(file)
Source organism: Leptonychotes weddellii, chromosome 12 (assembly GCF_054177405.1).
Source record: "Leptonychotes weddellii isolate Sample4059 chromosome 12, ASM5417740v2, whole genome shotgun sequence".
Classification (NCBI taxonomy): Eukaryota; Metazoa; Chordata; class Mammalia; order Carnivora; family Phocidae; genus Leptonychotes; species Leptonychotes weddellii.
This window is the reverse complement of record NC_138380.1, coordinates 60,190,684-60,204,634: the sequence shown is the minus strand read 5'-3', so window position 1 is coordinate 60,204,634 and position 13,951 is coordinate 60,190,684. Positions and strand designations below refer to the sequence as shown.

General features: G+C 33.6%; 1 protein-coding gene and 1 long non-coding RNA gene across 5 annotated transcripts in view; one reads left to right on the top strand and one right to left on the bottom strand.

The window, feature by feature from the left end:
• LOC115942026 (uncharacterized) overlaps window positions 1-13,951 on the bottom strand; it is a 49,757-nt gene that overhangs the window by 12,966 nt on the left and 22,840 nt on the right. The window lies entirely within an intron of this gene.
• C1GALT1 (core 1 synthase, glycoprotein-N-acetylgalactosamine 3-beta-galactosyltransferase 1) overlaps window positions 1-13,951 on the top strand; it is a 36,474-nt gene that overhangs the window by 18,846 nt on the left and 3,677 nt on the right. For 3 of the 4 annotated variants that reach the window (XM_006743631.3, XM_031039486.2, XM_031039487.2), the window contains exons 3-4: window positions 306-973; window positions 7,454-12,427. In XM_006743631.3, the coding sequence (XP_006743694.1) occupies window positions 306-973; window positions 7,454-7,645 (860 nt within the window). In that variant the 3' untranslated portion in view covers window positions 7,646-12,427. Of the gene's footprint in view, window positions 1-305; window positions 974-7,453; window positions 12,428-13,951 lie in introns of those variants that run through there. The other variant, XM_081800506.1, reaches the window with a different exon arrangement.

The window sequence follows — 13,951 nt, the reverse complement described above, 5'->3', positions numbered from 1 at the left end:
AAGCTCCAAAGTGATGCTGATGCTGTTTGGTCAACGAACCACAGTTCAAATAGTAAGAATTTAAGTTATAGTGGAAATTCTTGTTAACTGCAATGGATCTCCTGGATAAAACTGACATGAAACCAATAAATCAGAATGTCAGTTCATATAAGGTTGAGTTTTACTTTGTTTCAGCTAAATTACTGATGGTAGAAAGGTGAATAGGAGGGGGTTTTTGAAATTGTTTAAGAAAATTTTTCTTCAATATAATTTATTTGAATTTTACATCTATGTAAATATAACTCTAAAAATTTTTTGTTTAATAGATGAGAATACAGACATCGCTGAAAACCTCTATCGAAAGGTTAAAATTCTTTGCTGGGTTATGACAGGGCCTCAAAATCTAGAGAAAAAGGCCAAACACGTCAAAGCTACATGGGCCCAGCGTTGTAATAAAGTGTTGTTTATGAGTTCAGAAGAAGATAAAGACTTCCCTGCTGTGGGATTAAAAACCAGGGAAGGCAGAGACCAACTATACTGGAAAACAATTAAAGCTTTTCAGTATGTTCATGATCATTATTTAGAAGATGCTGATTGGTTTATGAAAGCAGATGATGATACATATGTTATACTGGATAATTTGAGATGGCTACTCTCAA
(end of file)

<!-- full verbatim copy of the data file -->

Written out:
Source organism: Leptonychotes weddellii, chromosome 12 (assembly GCF_054177405.1).
Source record: "Leptonychotes weddellii isolate Sample4059 chromosome 12, ASM5417740v2, whole genome shotgun sequence".
Classification (NCBI taxonomy): Eukaryota; Metazoa; Chordata; class Mammalia; order Carnivora; family Phocidae; genus Leptonychotes; species Leptonychotes weddellii.
This window is the reverse complement of record NC_138380.1, coordinates 60,190,684-60,204,634: the sequence shown is the minus strand read 5'-3', so window position 1 is coordinate 60,204,634 and position 13,951 is coordinate 60,190,684. Positions and strand designations below refer to the sequence as shown.

General features: G+C 33.6%; 1 protein-coding gene and 1 long non-coding RNA gene across 5 annotated transcripts in view; one reads left to right on the top strand and one right to left on the bottom strand.

The window, feature by feature from the left end:
• LOC115942026 (uncharacterized) overlaps window positions 1-13,951 on the bottom strand; it is a 49,757-nt gene that overhangs the window by 12,966 nt on the left and 22,840 nt on the right. The window lies entirely within an intron of this gene.
• C1GALT1 (core 1 synthase, glycoprotein-N-acetylgalactosamine 3-beta-galactosyltransferase 1) overlaps window positions 1-13,951 on the top strand; it is a 36,474-nt gene that overhangs the window by 18,846 nt on the left and 3,677 nt on the right. For 3 of the 4 annotated variants that reach the window (XM_006743631.3, XM_031039486.2, XM_031039487.2), the window contains exons 3-4: window positions 306-973; window positions 7,454-12,427. In XM_006743631.3, the coding sequence (XP_006743694.1) occupies window positions 306-973; window positions 7,454-7,645 (860 nt within the window). In that variant the 3' untranslated portion in view covers window positions 7,646-12,427. Of the gene's footprint in view, window positions 1-305; window positions 974-7,453; window positions 12,428-13,951 lie in introns of those variants that run through there. The other variant, XM_081800506.1, reaches the window with a different exon arrangement.

The window sequence follows — 13,951 nt, the reverse complement described above, 5'->3', positions numbered from 1 at the left end:
AAGCTCCAAAGTGATGCTGATGCTGTTTGGTCAACGAACCACAGTTCAAATAGTAAGAATTTAAGTTATAGTGGAAATTCTTGTTAACTGCAATGGATCTCCTGGATAAAACTGACATGAAACCAATAAATCAGAATGTCAGTTCATATAAGGTTGAGTTTTACTTTGTTTCAGCTAAATTACTGATGGTAGAAAGGTGAATAGGAGGGGGTTTTTGAAATTGTTTAAGAAAATTTTTCTTCAATATAATTTATTTGAATTTTACATCTATGTAAATATAACTCTAAAAATTTTTTGTTTAATAGATGAGAATACAGACATCGCTGAAAACCTCTATCGAAAGGTTAAAATTCTTTGCTGGGTTATGACAGGGCCTCAAAATCTAGAGAAAAAGGCCAAACACGTCAAAGCTACATGGGCCCAGCGTTGTAATAAAGTGTTGTTTATGAGTTCAGAAGAAGATAAAGACTTCCCTGCTGTGGGATTAAAAACCAGGGAAGGCAGAGACCAACTATACTGGAAAACAATTAAAGCTTTTCAGTATGTTCATGATCATTATTTAGAAGATGCTGATTGGTTTATGAAAGCAGATGATGATACATATGTTATACTGGATAATTTGAGATGGCTACTCTCAA